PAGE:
I apologize if this question already exists, but it was quite difficult to word.
In my math class today, we learned how to factor a difference of two perfect cubes. One of our practice questions was:
factor $x^6 - 64$
almost everyone other than me (including my teacher, as he was rushing) ended up with:
$(x^2 - 4)(x^4 + 4x^2 + 16)$
I pointed out two things:
$(x^6 - 64)$ was also a difference of two perfect squares, and we could factor it into this:
$(x^3 + 8)(x^3 - 8)$
Which could then be factored further into:
$(x + 2)(x^2 - 2x + 4)(x - 2)(x^2 + 2x + 4)$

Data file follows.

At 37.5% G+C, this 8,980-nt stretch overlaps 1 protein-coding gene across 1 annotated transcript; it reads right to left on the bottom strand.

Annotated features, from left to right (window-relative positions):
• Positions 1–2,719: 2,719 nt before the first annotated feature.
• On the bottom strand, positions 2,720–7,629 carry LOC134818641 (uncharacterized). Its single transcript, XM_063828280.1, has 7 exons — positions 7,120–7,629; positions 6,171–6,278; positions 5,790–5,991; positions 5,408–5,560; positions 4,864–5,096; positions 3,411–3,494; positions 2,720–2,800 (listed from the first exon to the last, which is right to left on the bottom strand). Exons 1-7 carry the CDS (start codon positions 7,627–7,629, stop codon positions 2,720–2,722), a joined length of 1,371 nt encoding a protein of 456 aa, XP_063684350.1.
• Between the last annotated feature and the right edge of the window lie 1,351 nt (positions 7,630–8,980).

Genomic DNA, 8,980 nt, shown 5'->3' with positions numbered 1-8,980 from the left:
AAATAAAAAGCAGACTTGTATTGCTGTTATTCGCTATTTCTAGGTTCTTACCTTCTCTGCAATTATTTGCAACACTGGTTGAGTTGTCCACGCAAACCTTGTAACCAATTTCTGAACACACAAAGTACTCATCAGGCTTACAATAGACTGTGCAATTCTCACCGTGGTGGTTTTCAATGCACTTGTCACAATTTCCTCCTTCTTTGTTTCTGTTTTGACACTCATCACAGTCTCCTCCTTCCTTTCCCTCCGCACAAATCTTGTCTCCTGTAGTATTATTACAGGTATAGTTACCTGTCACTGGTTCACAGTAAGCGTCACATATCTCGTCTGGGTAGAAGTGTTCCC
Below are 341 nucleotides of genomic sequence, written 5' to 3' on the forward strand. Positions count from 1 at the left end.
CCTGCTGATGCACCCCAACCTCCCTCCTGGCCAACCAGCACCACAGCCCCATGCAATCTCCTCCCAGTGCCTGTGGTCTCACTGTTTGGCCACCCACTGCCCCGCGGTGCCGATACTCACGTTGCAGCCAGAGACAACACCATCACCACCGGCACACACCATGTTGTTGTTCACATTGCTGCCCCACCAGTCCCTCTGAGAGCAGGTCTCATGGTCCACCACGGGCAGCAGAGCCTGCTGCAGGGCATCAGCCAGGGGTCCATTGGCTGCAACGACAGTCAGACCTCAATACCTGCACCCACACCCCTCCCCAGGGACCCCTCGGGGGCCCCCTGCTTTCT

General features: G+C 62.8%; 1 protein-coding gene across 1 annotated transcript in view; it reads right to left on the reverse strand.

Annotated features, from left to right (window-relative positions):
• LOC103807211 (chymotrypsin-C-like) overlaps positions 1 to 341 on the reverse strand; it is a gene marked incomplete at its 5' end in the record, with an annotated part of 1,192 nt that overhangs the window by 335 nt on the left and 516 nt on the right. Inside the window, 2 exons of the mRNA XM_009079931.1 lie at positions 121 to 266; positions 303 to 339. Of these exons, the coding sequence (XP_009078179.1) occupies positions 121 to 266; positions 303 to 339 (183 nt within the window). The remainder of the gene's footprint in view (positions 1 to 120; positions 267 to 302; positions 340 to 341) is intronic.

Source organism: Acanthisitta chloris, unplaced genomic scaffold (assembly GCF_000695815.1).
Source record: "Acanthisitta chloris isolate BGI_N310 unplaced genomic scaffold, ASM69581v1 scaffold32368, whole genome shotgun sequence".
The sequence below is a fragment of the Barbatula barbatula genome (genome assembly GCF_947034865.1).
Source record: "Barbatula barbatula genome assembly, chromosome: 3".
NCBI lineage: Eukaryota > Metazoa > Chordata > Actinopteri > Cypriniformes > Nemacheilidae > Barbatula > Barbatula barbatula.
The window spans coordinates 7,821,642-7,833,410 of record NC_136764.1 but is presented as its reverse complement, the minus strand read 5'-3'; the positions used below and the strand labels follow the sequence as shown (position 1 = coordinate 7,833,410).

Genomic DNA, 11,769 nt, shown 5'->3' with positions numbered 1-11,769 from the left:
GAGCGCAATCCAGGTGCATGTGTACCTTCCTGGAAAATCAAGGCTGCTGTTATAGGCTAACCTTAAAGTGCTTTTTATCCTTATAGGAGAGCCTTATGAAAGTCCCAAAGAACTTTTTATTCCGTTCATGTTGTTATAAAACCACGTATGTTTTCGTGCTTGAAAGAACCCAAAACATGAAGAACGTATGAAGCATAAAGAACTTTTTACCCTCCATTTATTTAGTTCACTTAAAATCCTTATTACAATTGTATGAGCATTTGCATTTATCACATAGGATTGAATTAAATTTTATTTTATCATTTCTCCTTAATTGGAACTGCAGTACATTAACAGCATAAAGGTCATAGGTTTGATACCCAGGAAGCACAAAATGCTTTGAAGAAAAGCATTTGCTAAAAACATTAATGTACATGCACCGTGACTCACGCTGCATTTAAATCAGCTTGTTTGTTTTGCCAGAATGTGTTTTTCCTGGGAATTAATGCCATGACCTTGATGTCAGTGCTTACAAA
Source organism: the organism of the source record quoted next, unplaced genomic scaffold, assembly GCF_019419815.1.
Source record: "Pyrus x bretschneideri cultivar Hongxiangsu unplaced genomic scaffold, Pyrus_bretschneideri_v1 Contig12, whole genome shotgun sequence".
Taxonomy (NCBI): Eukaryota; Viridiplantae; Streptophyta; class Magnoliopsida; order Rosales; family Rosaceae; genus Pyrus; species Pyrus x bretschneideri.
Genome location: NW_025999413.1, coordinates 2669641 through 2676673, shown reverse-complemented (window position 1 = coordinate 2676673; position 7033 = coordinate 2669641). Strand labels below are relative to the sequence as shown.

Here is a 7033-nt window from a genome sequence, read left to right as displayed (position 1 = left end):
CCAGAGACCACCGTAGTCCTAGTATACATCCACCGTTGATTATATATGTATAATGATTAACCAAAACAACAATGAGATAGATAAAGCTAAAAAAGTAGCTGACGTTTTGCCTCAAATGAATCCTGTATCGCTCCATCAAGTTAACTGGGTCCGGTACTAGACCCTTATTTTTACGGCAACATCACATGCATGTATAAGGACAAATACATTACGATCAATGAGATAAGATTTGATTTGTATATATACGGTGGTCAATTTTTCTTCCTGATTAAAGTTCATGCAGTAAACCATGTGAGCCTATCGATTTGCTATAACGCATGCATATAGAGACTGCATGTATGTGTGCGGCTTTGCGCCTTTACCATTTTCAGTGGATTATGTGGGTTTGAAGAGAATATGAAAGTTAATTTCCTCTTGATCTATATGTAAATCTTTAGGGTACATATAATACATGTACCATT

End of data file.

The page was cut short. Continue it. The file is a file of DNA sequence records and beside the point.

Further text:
the $(x^2 - 4)$ was also a difference of two perfect squares, and we could factor further:
$(x + 2)(x - 2)(x^4 + 4x^2 + 16)$
Now for my question:
How are $(x + 2)(x^2 - 2x + 4)(x - 2)(x^2 + 2x + 4)$ and $(x + 2)(x - 2)(x^4 + 4x^2 + 16)$ equivalent?
The teacher didn't seem to know off the top of his head, and I can't figure it out after trying for a half an hour. I've heard that you can factor the sum of two perfect squares with imaginary numbers, so maybe i can do something there to help explain this?
edit: fixed instances of "- 16" to "+ 16", and "4x" to "4x^2" (thanks for pointing that out)